Dharamshala, India — Over 60 Parliamentarians from different countries across the world issued a joint statement condemning the totalitarian communist regime in China on recent reports of instituting a mass forced labor system in Tibet similar to the one in neighboring Xinjiang, despite intensifying global scrutiny of China’s repressive policies toward the occupied regions.
"63 Parliamentarians from the Inter-Parliamentary Alliance on China (IPAC) issued a joint statement today condemning China on reports of forced labour in Tibet. The report authored by Adrian Zenz titled “Xinjiang’s Militarized Vocational Training System Comes to Tibet” was co-published by the IPAC and describes the widespread system of forced labour in Tibet," according to the Tibet Bureau Geneva.
The report documents the coercive nature of the labour training and transfer system being carried out in Tibet under the “2019-2020 Militarized Vocational Training and Labor Transfer Action Plan” which are very similar to the ‘system of coercive vocational training and labor transfer’ established in Xinjiang. It says "over 500,000 laborers have been enlisted from rural areas in Tibet with notable accounts of enforced indoctrination, intrusive surveillance, military-style enforcements, and harsh punishments notes the report. The report further documents clear elements of coercion starting from the recruitment, training, and job matching to the ‘centralized and strongly state-administered and supervised transfer process.’
In the joint statement, the 63 legislators strongly note, “We stand united in unequivocal condemnation of these practices and call upon the Chinese government to halt these atrocities immediately.” The legislators further called upon their respective governments to take actions to condemn the atrocities and prevent further human rights abuses including:
- Governments should impose targeted Magnitsky-style sanctions upon those responsible;
- Governments should urgently revise their risk advice to businesses currently sourcing from areas affected by Tibetan and other Chinese forced labor schemes to keep goods and services purchased in our respective jurisdictions from being tainted by Tibetan forced labor;
- Governments must call for reciprocal access to Tibet in order to conduct an independent international investigation into the situation of the Tibetan people;
- The Secretary-General of the United Nations should install a Special Rapporteur to investigate forced-labor and ethnic persecution in the People’s Republic of China.
“We thank all the parliamentarians for their strong united stand against the atrocities being carried out by the Chinese government in Tibet. Your unwavering support to justice and basic freedoms of Tibetans sends a positive message to Tibetans suffering under the repressive policies of the authoritarian regime of the Chinese Communist Party," President of the Central Tibetan Administration Dr Lobsang Sangay said, thanking the 63 parliamentarians.
"The governments across the world should unite and take decisive actions against China’s persecution of Tibetans and other peoples living under the Chinese Communist Party’s regime. The time has come for the United Nations to break its silence on Tibet and heed the global calls for the appointment of Special Rapporteur to enquire into the human rights violations in Tibet, Xinjiang, Hong Kong, and other regions in the People’s Republic of China,” the Tibetan President added.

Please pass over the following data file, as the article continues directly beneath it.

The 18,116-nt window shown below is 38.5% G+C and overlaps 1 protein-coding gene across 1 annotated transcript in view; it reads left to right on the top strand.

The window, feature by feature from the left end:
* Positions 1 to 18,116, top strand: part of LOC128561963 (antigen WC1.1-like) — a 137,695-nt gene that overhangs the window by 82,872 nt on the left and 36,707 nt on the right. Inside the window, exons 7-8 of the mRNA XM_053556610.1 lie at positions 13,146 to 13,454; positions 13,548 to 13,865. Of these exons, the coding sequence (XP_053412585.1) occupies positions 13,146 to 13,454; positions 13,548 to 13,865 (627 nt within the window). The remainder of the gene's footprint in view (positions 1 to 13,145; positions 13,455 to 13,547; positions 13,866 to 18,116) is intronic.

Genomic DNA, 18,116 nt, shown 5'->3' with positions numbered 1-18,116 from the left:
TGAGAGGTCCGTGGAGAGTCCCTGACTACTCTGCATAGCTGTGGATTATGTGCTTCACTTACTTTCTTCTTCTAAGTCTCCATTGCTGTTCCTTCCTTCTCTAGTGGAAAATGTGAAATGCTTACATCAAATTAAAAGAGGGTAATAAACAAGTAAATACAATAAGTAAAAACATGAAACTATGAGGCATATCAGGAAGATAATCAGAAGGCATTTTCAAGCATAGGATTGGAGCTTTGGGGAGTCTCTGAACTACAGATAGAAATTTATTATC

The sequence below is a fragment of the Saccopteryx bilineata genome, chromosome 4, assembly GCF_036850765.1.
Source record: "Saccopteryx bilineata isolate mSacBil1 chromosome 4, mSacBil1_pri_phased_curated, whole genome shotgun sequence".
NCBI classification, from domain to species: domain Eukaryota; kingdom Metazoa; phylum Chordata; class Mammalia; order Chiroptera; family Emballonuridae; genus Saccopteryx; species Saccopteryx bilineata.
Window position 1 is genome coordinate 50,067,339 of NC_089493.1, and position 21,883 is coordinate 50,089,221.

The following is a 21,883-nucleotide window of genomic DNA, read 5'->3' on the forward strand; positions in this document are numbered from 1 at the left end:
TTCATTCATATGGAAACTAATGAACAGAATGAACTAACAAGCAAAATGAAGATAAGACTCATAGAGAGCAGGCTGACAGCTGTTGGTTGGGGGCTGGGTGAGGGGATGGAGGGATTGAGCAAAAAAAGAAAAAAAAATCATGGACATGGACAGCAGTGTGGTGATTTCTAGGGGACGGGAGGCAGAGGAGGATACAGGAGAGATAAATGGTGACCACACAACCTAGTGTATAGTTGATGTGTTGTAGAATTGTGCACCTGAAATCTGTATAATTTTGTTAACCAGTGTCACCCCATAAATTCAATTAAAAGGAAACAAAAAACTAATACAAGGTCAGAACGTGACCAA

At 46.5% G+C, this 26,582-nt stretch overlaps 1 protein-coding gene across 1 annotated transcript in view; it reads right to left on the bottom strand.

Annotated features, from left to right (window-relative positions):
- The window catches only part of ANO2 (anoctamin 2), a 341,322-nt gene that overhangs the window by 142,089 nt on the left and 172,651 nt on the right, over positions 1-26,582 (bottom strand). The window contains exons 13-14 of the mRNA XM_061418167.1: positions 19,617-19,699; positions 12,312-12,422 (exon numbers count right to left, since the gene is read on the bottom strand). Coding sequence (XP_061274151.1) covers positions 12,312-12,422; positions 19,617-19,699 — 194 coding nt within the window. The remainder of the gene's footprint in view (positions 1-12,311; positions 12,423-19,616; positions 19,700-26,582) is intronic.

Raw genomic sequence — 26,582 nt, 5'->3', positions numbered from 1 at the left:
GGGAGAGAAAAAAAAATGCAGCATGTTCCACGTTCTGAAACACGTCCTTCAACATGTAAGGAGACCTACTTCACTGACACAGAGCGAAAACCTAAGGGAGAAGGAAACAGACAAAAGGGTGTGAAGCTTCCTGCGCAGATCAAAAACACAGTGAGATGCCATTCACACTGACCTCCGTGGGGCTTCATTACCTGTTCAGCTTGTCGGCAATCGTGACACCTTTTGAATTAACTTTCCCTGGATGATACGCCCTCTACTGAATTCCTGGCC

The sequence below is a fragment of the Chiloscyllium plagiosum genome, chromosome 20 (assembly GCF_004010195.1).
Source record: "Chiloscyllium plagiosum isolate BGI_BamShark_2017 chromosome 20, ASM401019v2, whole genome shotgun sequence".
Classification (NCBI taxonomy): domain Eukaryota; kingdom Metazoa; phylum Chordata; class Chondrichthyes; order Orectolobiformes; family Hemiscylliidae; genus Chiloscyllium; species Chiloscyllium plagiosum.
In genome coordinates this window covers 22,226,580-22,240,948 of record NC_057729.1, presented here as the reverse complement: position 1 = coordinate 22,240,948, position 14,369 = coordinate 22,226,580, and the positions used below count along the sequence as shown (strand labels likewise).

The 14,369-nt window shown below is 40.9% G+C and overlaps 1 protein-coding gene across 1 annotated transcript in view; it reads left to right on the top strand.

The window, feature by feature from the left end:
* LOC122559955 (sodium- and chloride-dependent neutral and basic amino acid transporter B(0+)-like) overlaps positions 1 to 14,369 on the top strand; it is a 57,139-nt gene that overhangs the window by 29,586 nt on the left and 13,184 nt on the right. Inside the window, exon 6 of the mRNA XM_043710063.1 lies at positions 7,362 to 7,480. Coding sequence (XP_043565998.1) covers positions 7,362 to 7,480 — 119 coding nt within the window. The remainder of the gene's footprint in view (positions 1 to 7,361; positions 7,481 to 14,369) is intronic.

The communist-authoritarian regime led by dictator Xi Jinping is pushing Tibetan rural laborers off their land and into military-style training centers or concentration camps where they are turned into factory workers, in a program similar to Xinjiang’s internment camps. Over 1 million Muslim Uyghurs are believed to be imprisoned in the concentration camps, with countless children separated from their families.
Established on 4 June 2020 the Inter-Parliamentary Alliance on China is an international cross-party alliance of parliamentarians focusing on reforms necessary on how democratic countries should approach China.
The joint statement is signed by George Christensen MP (Australia), Andrew Hastie MP (Australia), Sen. Kimberley Kitching (Australia), James Bezan MP (Canada), Hon. Irwin Cotler (Canada), Garnett Genuis MP (Canada), Sen. Thanh Hai Ngo (Canada), Pavel Fischer MP (Czechia), Jan Lipavský MP (Czechia), Uffe Elbæk MP (Denmark), Isabelle Florennes MP (France), Sen. André Gattolin (France), Margarete Bause MdB (Germany), Michael Brand MdB (Germany), Enrico Borghi MP (Italy), Andrea Delmastro Delle Vedove MP (Italy), Paolo Formentini MP (Italy), Roberto Giachetti MP (Italy), Sen. Lucio Malan (Italy), Sen. Roberto Rampi (Italy), François-Xavier Bellamy MEP (EU), Engin Eroglu MEP (EU), Sandro Gozi MEP (EU), Karin Karlsbro MEP (EU), David Lega MEP (EU), Miriam Lexmann MEP (EU), Rep. Gen Nakatani (Japan), Sen. Hiroshi Yamada (Japan), Rep. Shiori Yamao (Japan), Mantas Adomėnas MP (Lithuania), Dovilė Šakalienė MP (Lithuania), Martijn van Helvert MP (Netherlands), Henk Krol MP (Netherlands), Louisa Wall MP (New Zealand), Joar Forssell, MP (Sweden), Hampus Hagman, MP (Sweden), David Josefsson, MP (Sweden), Elisabet Lann (Sweden), Fredrik Malm MP (Sweden), Maria Nilsson, MP (Sweden), Fabian Molina MP (Switzerland), Nicolas Walder MP (Switzerland), Lord David Alton MP (UK), Steve Baker MP (UK), Chris Bryant MP (UK), Alistair Carmichael MP (UK), Rosie Cooper MP (UK), Judith Cummins MP (UK), David Davis MP (UK), Iain Duncan Smith MP (UK), Damian Green MP (UK), Baroness Helena Kennedy (UK), Imran Ahmad Khan MP (UK), Tim Loughton MP (UK), Anthony Mangnall MP (UK), Baroness Catherine Meyer (UK), Craig Mackinlay MP (UK), Andrew Selous MP (UK), Alyn Smith MP (UK), Henry Smith MP (UK), Sen. Bob Menendez (USA), Sen. Marco Rubio (USA) and Rep. Ted Yoho (USA).